So the Avon stuff. But to any other kind of business reports on capital, like microfinance is used for. Avon, basically, you can start up out of your purse or your closet. OK. You do not have to sit down on the side of the road. You do it in group events or going door to door. People selling within their own communities. But actually, Avon encourages them. And we found that they do go out and sell outside their communities. But it's done in a much, much more fluid way. Not like just sitting out on the road side.

And it provides them with a different kind of product that is high quality and reliable and it has a lot of repeat purchase. And they sell products for men and women and children. So it has very wide appeal. And they make it a very, very good margin on it. And they can grow their businesses to be quite large and actually make quite a lot of money.

And we found actually that the women - we only studied poor black women in Africa, South Africa, and that they could make after 16 months in the system, they could make enough to support a family of four, except they couldn't cover the whole rent. So they would have to have some other kind of income or share. We found that most of them shared households with other women.

So it's really quite it's very low risk for them. Now, in the developed world, there is a lot of concern about Avon and complaining amongst ex-Avon representatives because of. It's actually because women use their credit cards to finance their inventory. Avon does not do that. OK.

But they use their credit cards. And women do tend to use their credit cards to finance business because they don't have access otherwise to capital. And this causes them to have a credit issue.

SR: And you've travelled to a lot of different developing countries for your work. What have you seen or learnt there that surprised you the most?

LS: Well, initially, it all surprised me, right? Initially, I was freaked out every time, someplace new. It was just, you know, so grim. Eventually, at this point, I'm not easily surprised. I'm not easily surprised. Recently, I'll tell you two things that surprised me. One is in this project that I did with the Gates Foundation for the Gates Foundation.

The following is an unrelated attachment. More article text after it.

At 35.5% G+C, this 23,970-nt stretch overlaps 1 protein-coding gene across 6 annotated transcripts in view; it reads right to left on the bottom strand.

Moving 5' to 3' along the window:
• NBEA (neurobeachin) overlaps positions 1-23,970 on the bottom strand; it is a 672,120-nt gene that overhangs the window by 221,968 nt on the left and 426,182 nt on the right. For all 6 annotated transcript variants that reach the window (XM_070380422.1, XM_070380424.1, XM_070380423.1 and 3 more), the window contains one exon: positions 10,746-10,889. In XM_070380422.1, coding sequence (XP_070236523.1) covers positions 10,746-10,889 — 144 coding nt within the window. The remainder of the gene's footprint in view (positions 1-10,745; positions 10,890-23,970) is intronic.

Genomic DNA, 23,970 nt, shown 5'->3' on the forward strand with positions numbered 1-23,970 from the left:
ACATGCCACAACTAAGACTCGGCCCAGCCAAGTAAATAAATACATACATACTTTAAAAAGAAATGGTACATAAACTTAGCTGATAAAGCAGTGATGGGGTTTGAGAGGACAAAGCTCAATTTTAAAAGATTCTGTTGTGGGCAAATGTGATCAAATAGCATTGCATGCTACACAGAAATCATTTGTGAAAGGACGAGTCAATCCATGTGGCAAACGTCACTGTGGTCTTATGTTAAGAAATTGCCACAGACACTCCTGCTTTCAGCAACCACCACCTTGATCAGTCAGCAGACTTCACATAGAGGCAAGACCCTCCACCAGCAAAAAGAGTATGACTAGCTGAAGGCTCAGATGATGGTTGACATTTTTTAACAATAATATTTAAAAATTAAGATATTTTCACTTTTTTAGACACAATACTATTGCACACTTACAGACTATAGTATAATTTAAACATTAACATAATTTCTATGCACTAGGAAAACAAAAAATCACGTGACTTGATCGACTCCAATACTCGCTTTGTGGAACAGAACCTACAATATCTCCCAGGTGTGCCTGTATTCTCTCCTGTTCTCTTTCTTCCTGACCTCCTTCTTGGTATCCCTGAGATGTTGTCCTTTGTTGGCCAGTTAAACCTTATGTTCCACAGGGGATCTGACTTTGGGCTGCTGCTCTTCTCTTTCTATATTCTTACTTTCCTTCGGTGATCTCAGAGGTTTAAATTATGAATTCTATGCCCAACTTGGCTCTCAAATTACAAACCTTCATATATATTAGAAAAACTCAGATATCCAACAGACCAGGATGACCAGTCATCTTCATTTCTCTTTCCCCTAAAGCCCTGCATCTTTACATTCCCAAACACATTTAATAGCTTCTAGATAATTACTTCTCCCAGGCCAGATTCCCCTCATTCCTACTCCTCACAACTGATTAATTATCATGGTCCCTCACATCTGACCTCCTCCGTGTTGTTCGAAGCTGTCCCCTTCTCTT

We did counselling, family counselling on finances. And as a result, we learnt that the husbands were - we knew that they were not sharing financial information with the wives. And as part of this, they did. They had to share information with the wives and they chose to.

And we found that they were basically not contributing to the household and that all the household expenses were growing, were being supported by the women on very meagre and risky earnings. And the men were basically blowing everything they had on beer. It was astonishing and I knew this. I'd been working in Uganda more than a decade.

I knew they drank a lot of beer, everybody knows they drank a lot of beer. But the amount of it, the amount of money that was going to it was shocking. It was, in some cases equal to the average household income. So that surprised me.

The other thing that is, I don't know, surprise is exactly the right word, but concern maybe more, yes, shock is what's going on in Eastern Europe right now. The backlash, the populist backlash and repression of women's rights that's going on in Eastern Europe right now is this historic turn.

And it's scary. It's the kind of thing that could lead to a total, total backslide. And that is frightening. And I think that's a new development that many people are not aware of. It's really scary.